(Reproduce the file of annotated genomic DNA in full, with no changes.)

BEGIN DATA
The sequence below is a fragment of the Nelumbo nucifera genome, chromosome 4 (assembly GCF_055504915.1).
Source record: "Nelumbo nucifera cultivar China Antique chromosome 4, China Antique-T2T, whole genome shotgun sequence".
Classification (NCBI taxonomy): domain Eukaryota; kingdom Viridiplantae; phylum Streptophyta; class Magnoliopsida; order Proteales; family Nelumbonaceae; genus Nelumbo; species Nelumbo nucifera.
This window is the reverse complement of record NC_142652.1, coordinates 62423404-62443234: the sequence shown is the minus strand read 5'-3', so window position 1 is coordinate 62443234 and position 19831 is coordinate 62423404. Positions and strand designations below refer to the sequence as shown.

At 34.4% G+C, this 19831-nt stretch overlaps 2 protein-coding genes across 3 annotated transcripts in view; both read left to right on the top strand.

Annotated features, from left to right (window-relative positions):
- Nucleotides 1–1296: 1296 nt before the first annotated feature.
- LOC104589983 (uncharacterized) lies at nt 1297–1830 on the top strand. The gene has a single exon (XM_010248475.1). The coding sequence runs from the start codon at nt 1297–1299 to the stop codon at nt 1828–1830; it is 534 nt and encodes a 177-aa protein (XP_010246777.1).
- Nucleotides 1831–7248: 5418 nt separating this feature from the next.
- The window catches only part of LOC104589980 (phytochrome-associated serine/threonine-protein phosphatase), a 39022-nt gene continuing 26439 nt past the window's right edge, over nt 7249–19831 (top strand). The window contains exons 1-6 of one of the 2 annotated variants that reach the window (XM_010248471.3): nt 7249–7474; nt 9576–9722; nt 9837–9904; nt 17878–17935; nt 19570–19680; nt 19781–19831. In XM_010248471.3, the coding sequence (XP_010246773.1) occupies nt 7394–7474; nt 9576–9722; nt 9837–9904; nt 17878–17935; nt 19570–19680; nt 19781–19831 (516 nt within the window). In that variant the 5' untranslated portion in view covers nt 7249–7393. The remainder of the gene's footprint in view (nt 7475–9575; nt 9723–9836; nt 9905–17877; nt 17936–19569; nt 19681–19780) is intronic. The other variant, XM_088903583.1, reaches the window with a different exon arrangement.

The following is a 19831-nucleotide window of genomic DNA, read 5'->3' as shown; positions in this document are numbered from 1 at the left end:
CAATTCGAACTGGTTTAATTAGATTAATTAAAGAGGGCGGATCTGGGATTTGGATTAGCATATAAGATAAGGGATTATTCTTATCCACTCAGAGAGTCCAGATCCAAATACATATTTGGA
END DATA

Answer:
The sequence below is a fragment of the Nelumbo nucifera genome, chromosome 4 (assembly GCF_055504915.1).
Source record: "Nelumbo nucifera cultivar China Antique chromosome 4, China Antique-T2T, whole genome shotgun sequence".
Classification (NCBI taxonomy): domain Eukaryota; kingdom Viridiplantae; phylum Streptophyta; class Magnoliopsida; order Proteales; family Nelumbonaceae; genus Nelumbo; species Nelumbo nucifera.
This window is the reverse complement of record NC_142652.1, coordinates 62423404-62443234: the sequence shown is the minus strand read 5'-3', so window position 1 is coordinate 62443234 and position 19831 is coordinate 62423404. Positions and strand designations below refer to the sequence as shown.

At 34.4% G+C, this 19831-nt stretch overlaps 2 protein-coding genes across 3 annotated transcripts in view; both read left to right on the top strand.

Annotated features, from left to right (window-relative positions):
- Nucleotides 1–1296: 1296 nt before the first annotated feature.
- LOC104589983 (uncharacterized) lies at nt 1297–1830 on the top strand. The gene has a single exon (XM_010248475.1). The coding sequence runs from the start codon at nt 1297–1299 to the stop codon at nt 1828–1830; it is 534 nt and encodes a 177-aa protein (XP_010246777.1).
- Nucleotides 1831–7248: 5418 nt separating this feature from the next.
- The window catches only part of LOC104589980 (phytochrome-associated serine/threonine-protein phosphatase), a 39022-nt gene continuing 26439 nt past the window's right edge, over nt 7249–19831 (top strand). The window contains exons 1-6 of one of the 2 annotated variants that reach the window (XM_010248471.3): nt 7249–7474; nt 9576–9722; nt 9837–9904; nt 17878–17935; nt 19570–19680; nt 19781–19831. In XM_010248471.3, the coding sequence (XP_010246773.1) occupies nt 7394–7474; nt 9576–9722; nt 9837–9904; nt 17878–17935; nt 19570–19680; nt 19781–19831 (516 nt within the window). In that variant the 5' untranslated portion in view covers nt 7249–7393. The remainder of the gene's footprint in view (nt 7475–9575; nt 9723–9836; nt 9905–17877; nt 17936–19569; nt 19681–19780) is intronic. The other variant, XM_088903583.1, reaches the window with a different exon arrangement.

The following is a 19831-nucleotide window of genomic DNA, read 5'->3' as shown; positions in this document are numbered from 1 at the left end:
CAATTCGAACTGGTTTAATTAGATTAATTAAAGAGGGCGGATCTGGGATTTGGATTAGCATATAAGATAAGGGATTATTCTTATCCACTCAGAGAGTCCAGATCCAAATACATATTTGGA